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have found it to be superior to that required under the Montclair building code. In addition, the contract of the local board provides:
"Sub-paragraph (e) of Paragraph 10 of the General Conditions, entitled 'Surveys, Permits and Regulations,' which are applicable to all six contracts (see photocopy of page 16 hereto annexed) provides:
'The contractor shall give notices and comply with laws, ordinances, rules and regulations bearing on conduct of work as drawn and specified. If the contractor observes that drawings and specifications are at variance therewith, he shall promptly notify the architect in writing and adjust any necessary changes as provided in contract for changes in work. If the contractor performs any work knowing it to be contrary to such laws, ordinances, rules and regulations, and without such notice to the architect, he shall bear all costs arising therefrom.'
Sub-paragraph (a) of Paragraph 12 of said General Conditions, entitled 'Inspections and Tests,' (see photocopy of page 17 hereto annexed) provides:
'The contractor shall give written notice to the architect at least two weeks before plastering is started or any work is closed in so an inspection of all work in place can be made by the State Department of Education. Plastering work may not proceed until written approval is received by the architect from the State Department and forwarded to the contractor.'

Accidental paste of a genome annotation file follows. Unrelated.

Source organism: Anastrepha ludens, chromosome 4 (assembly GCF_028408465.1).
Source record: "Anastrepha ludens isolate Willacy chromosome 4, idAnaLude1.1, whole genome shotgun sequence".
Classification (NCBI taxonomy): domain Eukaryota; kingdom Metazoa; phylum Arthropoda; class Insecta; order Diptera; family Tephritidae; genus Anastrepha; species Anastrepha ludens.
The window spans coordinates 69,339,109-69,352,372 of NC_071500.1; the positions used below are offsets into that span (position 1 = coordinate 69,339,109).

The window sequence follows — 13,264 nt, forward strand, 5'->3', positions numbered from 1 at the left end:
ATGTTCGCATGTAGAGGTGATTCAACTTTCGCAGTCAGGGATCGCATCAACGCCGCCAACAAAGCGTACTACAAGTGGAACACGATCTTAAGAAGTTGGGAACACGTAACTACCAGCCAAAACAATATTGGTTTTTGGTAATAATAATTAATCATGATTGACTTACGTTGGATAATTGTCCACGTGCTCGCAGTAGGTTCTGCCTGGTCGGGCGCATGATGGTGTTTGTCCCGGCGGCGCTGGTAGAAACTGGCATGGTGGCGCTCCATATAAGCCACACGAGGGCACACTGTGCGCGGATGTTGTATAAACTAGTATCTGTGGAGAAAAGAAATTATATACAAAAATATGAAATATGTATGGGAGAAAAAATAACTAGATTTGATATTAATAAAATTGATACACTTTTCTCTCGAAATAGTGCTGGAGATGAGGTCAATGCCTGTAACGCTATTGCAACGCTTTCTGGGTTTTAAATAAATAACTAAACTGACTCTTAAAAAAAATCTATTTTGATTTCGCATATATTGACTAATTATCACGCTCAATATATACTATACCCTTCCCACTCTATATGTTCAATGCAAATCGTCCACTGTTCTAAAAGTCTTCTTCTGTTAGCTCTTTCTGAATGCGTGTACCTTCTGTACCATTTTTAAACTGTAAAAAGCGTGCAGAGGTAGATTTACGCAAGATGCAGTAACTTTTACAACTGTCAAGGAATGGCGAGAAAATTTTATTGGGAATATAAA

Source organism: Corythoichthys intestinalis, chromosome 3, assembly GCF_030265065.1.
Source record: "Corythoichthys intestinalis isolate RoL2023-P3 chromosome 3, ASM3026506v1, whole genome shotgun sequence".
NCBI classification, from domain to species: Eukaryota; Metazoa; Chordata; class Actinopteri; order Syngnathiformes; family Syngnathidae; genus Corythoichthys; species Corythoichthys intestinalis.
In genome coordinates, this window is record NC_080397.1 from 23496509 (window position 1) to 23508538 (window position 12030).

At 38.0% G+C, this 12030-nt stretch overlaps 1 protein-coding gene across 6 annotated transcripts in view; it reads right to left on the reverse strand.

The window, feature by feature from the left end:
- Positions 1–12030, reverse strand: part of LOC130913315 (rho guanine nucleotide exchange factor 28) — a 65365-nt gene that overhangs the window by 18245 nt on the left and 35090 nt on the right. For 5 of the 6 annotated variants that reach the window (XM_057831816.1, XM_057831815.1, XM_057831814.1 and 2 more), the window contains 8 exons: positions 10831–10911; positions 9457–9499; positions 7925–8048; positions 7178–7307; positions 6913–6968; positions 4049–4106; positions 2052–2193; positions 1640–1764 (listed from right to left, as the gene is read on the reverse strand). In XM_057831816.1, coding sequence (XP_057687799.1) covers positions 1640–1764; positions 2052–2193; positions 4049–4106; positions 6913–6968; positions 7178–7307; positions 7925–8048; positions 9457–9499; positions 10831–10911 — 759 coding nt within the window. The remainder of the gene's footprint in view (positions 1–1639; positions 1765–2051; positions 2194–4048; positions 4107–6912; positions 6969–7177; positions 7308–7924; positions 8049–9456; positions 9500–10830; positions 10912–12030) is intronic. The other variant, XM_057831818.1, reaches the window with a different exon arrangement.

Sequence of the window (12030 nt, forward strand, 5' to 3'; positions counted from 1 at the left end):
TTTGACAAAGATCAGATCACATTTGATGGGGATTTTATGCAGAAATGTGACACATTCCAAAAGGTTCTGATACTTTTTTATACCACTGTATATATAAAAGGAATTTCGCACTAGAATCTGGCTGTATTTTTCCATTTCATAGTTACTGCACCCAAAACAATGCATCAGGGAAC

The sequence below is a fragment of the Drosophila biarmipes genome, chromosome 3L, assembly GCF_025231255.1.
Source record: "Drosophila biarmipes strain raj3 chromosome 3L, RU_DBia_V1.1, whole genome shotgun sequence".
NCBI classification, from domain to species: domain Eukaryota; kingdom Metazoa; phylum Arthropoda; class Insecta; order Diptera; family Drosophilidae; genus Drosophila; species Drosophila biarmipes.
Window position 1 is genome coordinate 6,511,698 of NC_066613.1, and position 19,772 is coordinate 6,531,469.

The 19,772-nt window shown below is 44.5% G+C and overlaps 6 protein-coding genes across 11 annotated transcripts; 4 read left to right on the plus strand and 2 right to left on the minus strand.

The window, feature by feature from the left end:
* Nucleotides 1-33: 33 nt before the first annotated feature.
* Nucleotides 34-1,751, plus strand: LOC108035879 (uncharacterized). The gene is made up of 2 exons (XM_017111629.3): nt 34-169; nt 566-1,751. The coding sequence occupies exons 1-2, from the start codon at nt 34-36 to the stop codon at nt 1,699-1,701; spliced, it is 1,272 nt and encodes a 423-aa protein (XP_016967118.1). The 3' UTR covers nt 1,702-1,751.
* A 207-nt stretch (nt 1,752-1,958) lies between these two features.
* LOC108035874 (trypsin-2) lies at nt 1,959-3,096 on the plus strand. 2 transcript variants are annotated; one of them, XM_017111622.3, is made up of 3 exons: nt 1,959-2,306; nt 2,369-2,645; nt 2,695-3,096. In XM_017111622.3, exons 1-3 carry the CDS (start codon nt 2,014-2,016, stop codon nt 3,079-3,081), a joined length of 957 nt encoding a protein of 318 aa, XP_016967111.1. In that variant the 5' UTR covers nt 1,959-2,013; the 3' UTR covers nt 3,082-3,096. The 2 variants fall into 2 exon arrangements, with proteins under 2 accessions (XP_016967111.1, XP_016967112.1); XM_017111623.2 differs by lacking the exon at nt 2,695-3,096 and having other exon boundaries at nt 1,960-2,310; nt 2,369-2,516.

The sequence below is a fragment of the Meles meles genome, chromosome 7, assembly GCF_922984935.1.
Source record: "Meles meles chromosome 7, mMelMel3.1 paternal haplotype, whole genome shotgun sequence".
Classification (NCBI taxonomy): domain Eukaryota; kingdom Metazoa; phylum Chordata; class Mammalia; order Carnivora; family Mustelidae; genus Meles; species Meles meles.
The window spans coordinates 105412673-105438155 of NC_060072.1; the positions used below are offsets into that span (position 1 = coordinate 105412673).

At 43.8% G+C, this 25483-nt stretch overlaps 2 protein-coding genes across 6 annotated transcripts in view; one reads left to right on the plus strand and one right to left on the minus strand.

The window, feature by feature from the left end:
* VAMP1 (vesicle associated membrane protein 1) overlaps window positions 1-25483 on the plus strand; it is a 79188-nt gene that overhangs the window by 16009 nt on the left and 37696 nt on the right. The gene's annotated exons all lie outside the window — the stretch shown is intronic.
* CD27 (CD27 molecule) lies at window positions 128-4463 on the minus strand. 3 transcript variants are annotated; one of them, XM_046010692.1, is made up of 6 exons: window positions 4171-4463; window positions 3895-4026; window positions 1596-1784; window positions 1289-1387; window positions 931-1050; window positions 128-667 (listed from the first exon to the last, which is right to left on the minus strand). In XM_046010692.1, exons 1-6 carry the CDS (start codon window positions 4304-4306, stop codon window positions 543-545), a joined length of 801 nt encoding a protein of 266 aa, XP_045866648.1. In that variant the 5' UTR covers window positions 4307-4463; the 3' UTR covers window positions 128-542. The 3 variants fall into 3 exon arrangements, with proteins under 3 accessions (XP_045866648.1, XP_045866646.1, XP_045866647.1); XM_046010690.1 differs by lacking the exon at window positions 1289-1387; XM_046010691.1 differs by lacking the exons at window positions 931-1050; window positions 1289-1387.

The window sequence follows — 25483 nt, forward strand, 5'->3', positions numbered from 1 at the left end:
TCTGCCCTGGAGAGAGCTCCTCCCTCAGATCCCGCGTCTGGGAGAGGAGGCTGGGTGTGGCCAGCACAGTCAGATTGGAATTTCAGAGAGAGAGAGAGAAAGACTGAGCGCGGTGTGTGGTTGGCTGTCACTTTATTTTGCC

The paragraph entitled 'Codes, Rules and Permits' of the specifications for the heating and ventilating contract (see photocopy of page HU-4 hereto annexed) provides:
'All work and materials shall be installed in accordance with all codes, laws, et cetera, made by governing bodies, including local, national and the National Board of Fire Underwriters. The contractor shall secure and pay for all permits, et cetera.'
The specifications for the plumbing work contract contains the following provisions (see photocopy of page P-1 annexed hereto):
' General Conditions:
All work of this contract shall be performed in accordance with requirements of the contract documents. In addition the following conditions shall apply specifically to the plumbing contractor.
(a) The plumbing contractor shall carefully read the aforementioned references and study the general construction plans and his proposal shall include all items whatsoever that may be necessary to complete the working and finished plumbing systems of the character and type specified.